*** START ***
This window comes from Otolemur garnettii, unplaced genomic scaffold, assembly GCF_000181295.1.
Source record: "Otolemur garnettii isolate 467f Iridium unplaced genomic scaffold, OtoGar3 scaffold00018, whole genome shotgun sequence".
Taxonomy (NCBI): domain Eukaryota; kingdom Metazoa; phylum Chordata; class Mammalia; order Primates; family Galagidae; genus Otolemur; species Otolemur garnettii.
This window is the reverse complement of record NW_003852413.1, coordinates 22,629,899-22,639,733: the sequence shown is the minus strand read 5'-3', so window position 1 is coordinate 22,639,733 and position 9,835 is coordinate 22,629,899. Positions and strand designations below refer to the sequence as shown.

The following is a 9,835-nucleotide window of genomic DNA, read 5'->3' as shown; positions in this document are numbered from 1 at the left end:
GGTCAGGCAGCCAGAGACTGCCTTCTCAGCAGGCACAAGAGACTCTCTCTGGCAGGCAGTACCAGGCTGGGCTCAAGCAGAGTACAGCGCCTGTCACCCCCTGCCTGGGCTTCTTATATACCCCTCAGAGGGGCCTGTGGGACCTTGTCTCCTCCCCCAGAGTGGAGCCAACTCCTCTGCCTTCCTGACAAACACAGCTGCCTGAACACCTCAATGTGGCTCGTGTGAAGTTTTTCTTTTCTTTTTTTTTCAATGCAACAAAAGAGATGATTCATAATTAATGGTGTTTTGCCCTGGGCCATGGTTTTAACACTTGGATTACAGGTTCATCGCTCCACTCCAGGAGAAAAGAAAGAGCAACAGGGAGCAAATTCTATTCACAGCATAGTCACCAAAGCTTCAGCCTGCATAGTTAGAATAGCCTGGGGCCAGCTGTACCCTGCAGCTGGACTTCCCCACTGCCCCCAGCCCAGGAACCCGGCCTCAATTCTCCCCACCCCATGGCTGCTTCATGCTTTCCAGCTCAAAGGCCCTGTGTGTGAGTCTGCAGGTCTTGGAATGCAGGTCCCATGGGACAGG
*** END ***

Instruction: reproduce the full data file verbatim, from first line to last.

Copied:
This window comes from Otolemur garnettii, unplaced genomic scaffold, assembly GCF_000181295.1.
Source record: "Otolemur garnettii isolate 467f Iridium unplaced genomic scaffold, OtoGar3 scaffold00018, whole genome shotgun sequence".
Taxonomy (NCBI): domain Eukaryota; kingdom Metazoa; phylum Chordata; class Mammalia; order Primates; family Galagidae; genus Otolemur; species Otolemur garnettii.
This window is the reverse complement of record NW_003852413.1, coordinates 22,629,899-22,639,733: the sequence shown is the minus strand read 5'-3', so window position 1 is coordinate 22,639,733 and position 9,835 is coordinate 22,629,899. Positions and strand designations below refer to the sequence as shown.

The following is a 9,835-nucleotide window of genomic DNA, read 5'->3' as shown; positions in this document are numbered from 1 at the left end:
GGTCAGGCAGCCAGAGACTGCCTTCTCAGCAGGCACAAGAGACTCTCTCTGGCAGGCAGTACCAGGCTGGGCTCAAGCAGAGTACAGCGCCTGTCACCCCCTGCCTGGGCTTCTTATATACCCCTCAGAGGGGCCTGTGGGACCTTGTCTCCTCCCCCAGAGTGGAGCCAACTCCTCTGCCTTCCTGACAAACACAGCTGCCTGAACACCTCAATGTGGCTCGTGTGAAGTTTTTCTTTTCTTTTTTTTTCAATGCAACAAAAGAGATGATTCATAATTAATGGTGTTTTGCCCTGGGCCATGGTTTTAACACTTGGATTACAGGTTCATCGCTCCACTCCAGGAGAAAAGAAAGAGCAACAGGGAGCAAATTCTATTCACAGCATAGTCACCAAAGCTTCAGCCTGCATAGTTAGAATAGCCTGGGGCCAGCTGTACCCTGCAGCTGGACTTCCCCACTGCCCCCAGCCCAGGAACCCGGCCTCAATTCTCCCCACCCCATGGCTGCTTCATGCTTTCCAGCTCAAAGGCCCTGTGTGTGAGTCTGCAGGTCTTGGAATGCAGGTCCCATGGGACAGG